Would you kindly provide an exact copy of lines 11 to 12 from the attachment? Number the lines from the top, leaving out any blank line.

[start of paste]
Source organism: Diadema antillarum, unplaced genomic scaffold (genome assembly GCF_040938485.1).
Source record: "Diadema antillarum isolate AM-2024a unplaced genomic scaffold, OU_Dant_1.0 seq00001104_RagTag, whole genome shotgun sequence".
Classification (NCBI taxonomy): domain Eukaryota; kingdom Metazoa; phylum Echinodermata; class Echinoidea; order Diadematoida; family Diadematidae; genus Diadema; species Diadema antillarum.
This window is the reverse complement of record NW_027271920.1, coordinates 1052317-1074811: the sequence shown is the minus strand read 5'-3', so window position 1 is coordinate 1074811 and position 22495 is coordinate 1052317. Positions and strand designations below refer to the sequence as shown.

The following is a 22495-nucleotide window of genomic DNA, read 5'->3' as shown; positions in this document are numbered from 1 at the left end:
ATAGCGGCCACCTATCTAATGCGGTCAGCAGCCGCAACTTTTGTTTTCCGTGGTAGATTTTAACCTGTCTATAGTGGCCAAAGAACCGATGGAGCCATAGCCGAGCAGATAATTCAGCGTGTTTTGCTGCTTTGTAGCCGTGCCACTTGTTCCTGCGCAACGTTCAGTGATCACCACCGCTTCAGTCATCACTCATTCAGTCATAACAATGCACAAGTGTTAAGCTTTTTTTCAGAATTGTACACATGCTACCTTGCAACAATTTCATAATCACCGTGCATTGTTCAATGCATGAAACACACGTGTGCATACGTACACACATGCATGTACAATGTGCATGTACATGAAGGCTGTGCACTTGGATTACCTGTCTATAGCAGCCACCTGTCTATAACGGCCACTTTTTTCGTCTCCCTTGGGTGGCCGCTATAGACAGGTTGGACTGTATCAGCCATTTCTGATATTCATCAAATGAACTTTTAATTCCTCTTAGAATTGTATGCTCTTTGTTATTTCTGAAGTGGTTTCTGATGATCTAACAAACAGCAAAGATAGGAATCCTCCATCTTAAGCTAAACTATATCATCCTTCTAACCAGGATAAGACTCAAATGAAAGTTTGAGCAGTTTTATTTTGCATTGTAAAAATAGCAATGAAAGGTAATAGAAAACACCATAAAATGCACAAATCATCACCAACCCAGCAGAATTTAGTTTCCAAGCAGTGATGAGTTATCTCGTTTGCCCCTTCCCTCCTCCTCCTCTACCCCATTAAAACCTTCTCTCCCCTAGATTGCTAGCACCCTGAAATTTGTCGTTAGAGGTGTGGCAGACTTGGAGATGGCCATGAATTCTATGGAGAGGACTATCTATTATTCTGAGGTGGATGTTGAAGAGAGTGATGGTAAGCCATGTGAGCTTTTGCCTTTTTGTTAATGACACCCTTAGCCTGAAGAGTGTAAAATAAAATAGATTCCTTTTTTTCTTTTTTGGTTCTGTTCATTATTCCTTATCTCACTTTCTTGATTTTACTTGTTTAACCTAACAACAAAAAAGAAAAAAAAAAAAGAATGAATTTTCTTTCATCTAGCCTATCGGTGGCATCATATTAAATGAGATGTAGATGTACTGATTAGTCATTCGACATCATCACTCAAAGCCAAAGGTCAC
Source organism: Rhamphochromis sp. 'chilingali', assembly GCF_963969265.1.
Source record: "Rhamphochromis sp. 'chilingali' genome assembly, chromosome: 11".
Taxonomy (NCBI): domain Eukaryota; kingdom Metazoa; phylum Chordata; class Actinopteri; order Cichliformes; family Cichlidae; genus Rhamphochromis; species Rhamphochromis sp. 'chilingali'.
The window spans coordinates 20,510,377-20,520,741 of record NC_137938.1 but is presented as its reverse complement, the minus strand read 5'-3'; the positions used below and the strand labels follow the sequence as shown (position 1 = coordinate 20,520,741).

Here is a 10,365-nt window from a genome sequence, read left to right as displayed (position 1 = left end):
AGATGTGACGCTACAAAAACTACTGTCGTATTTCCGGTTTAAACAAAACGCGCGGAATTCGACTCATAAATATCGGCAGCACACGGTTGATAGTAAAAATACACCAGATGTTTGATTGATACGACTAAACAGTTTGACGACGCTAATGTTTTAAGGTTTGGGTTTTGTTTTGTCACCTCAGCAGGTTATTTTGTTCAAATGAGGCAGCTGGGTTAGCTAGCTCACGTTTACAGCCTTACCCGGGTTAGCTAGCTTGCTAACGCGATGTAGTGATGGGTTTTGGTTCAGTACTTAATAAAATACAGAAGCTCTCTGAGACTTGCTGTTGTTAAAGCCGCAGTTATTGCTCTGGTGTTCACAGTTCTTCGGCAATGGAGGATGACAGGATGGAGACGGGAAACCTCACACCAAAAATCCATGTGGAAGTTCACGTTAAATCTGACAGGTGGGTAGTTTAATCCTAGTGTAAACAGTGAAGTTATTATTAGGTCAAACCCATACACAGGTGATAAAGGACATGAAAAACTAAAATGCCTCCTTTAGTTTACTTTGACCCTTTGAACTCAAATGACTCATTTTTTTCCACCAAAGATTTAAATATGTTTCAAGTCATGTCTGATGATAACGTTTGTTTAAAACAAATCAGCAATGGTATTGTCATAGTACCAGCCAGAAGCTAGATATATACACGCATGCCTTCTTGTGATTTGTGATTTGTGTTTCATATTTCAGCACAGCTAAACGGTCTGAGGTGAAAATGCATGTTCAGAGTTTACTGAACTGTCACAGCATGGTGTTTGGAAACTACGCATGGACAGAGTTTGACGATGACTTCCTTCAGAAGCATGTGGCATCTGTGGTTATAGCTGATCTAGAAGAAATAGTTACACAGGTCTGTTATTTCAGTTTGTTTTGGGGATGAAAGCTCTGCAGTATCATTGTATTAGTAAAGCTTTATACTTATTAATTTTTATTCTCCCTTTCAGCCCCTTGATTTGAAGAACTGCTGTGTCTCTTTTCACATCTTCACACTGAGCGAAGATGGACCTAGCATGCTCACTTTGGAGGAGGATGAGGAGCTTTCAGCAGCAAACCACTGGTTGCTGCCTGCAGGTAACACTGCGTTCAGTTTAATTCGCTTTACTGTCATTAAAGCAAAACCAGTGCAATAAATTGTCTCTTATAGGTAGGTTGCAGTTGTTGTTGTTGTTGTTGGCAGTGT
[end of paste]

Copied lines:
Here is a 10,365-nt window from a genome sequence, read left to right as displayed (position 1 = left end):
AGATGTGACGCTACAAAAACTACTGTCGTATTTCCGGTTTAAACAAAACGCGCGGAATTCGACTCATAAATATCGGCAGCACACGGTTGATAGTAAAAATACACCAGATGTTTGATTGATACGACTAAACAGTTTGACGACGCTAATGTTTTAAGGTTTGGGTTTTGTTTTGTCACCTCAGCAGGTTATTTTGTTCAAATGAGGCAGCTGGGTTAGCTAGCTCACGTTTACAGCCTTACCCGGGTTAGCTAGCTTGCTAACGCGATGTAGTGATGGGTTTTGGTTCAGTACTTAATAAAATACAGAAGCTCTCTGAGACTTGCTGTTGTTAAAGCCGCAGTTATTGCTCTGGTGTTCACAGTTCTTCGGCAATGGAGGATGACAGGATGGAGACGGGAAACCTCACACCAAAAATCCATGTGGAAGTTCACGTTAAATCTGACAGGTGGGTAGTTTAATCCTAGTGTAAACAGTGAAGTTATTATTAGGTCAAACCCATACACAGGTGATAAAGGACATGAAAAACTAAAATGCCTCCTTTAGTTTACTTTGACCCTTTGAACTCAAATGACTCATTTTTTTCCACCAAAGATTTAAATATGTTTCAAGTCATGTCTGATGATAACGTTTGTTTAAAACAAATCAGCAATGGTATTGTCATAGTACCAGCCAGAAGCTAGATATATACACGCATGCCTTCTTGTGATTTGTGATTTGTGTTTCATATTTCAGCACAGCTAAACGGTCTGAGGTGAAAATGCATGTTCAGAGTTTACTGAACTGTCACAGCATGGTGTTTGGAAACTACGCATGGACAGAGTTTGACGATGACTTCCTTCAGAAGCATGTGGCATCTGTGGTTATAGCTGATCTAGAAGAAATAGTTACACAGGTCTGTTATTTCAGTTTGTTTTGGGGATGAAAGCTCTGCAGTATCATTGTATTAGTAAAGCTTTATACTTATTAATTTTTATTCTCCCTTTCAGCCCCTTGATTTGAAGAACTGCTGTGTCTCTTTTCACATCTTCACACTGAGCGAAGATGGACCTAGCATGCTCACTTTGGAGGAGGATGAGGAGCTTTCAGCAGCAAACCACTGGTTGCTGCCTGCAGGTAACACTGCGTTCAGTTTAATTCGCTTTACTGTCATTAAAGCAAAACCAGTGCAATAAATTGTCTCTTATAGGTAGGTTGCAGTTGTTGTTGTTGTTGTTGGCAGTGT